After completion of the laying of the strip of membrane-foam sandwich on a roof it is a simple matter to pressurize the pneumatic cylinder, thereby placing the rollers in contact with the roof and raising the apparatus, after which it can be turned readily, with the plurality of rollers facilitating such turning. Note that in turning the machine some of the rollers on each of rods 193 and 195 will be moving in opposite directions, which capability facilitates placement of the machine in exactly the desired orientation. Retraction of the forward sprocket of the height adjusting bogie (FIG. 7) may be desirable during realignment of the apparatus.
In addition to the main features of the invented apparatus already described, it includes various additional elements and structures intended to facilitate most efficient operation thereof in depositing covered insulation on roofs. In FIG. 1 there is shown atop the frame and alongside the heater an instrument panel section 201 of the frame top which includes air supply pressure gauge 203 which indicates the air supply pressure for use in the leveling device (leveling air cylinder-piston combination), air motor, reciprocating piston-cylinder combination for causing transverse motion of the foam gun, the foam gun, knife and apparatus lifter. Such air may also be used for feeding the isocyanate and resin components of the foam to the foam gun. Signal lights 205 and 207 are to indicate operation of the heater and readiness of the foam (desired pressures), respectively. Selector switch 209 allows the selection of thickness control or level control. Vernier valves 241 and 251 are for regulating the speed of the reciprocating mechanism for moving the foam gun and for controlling the travel of the main apparatus, either forwardly or backwardly, respectively. Switch 215 is a three position (forward, automatic and reverse) manual switch for the apparatus movement.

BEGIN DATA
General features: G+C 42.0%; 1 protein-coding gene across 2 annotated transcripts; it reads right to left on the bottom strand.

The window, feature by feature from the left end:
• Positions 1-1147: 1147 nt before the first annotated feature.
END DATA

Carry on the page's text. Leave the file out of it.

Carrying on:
In FIG. 2 lifting control 217 is a three-way valve adapted to direct air into either end of cylinder 191 to move the piston therein, not shown, and at the same time to vent air contained in the opposite end of the piston. A manually held starting button 219 is provided to initiate the flow of foam and to start machine operation (except for forward or backward apparatus movement). As illustrated, the feed roll 33 includes a feed roll shaft 221 and an alignment adjusting means 223 for moving the shaft 221 for maintaining the desired alignment of the feed membrane to the front idler rolls. In FIG. 4 cut-off knife or blade 225 is shown positioned ready to be moved upwardly, when desired, to cut the membrane 31 near the end of a run of desired application of foam-membrane sandwich. The cut-off blade is preferably saw-toothed so that as the membrane is moved forward (to the right in FIG. 4) the points of the blade will penetrate the membrane and the blade will cut it, due to the membrane's forward motion with respect to the blade. Means, not shown, are provided for raising or lowering the blade. In FIG. 9 springs 227 and 229 on reverse control rod 231 serve to dampen the shock of contact of traversing carriage 120 with stops 233 and 235 and result in a more uniform application of the polymeric foam, due to the absence of irregular sprays or discharges from the foam nozzles which would otherwise result from the shocks of contacts with the stops at the ends of the traversing paths.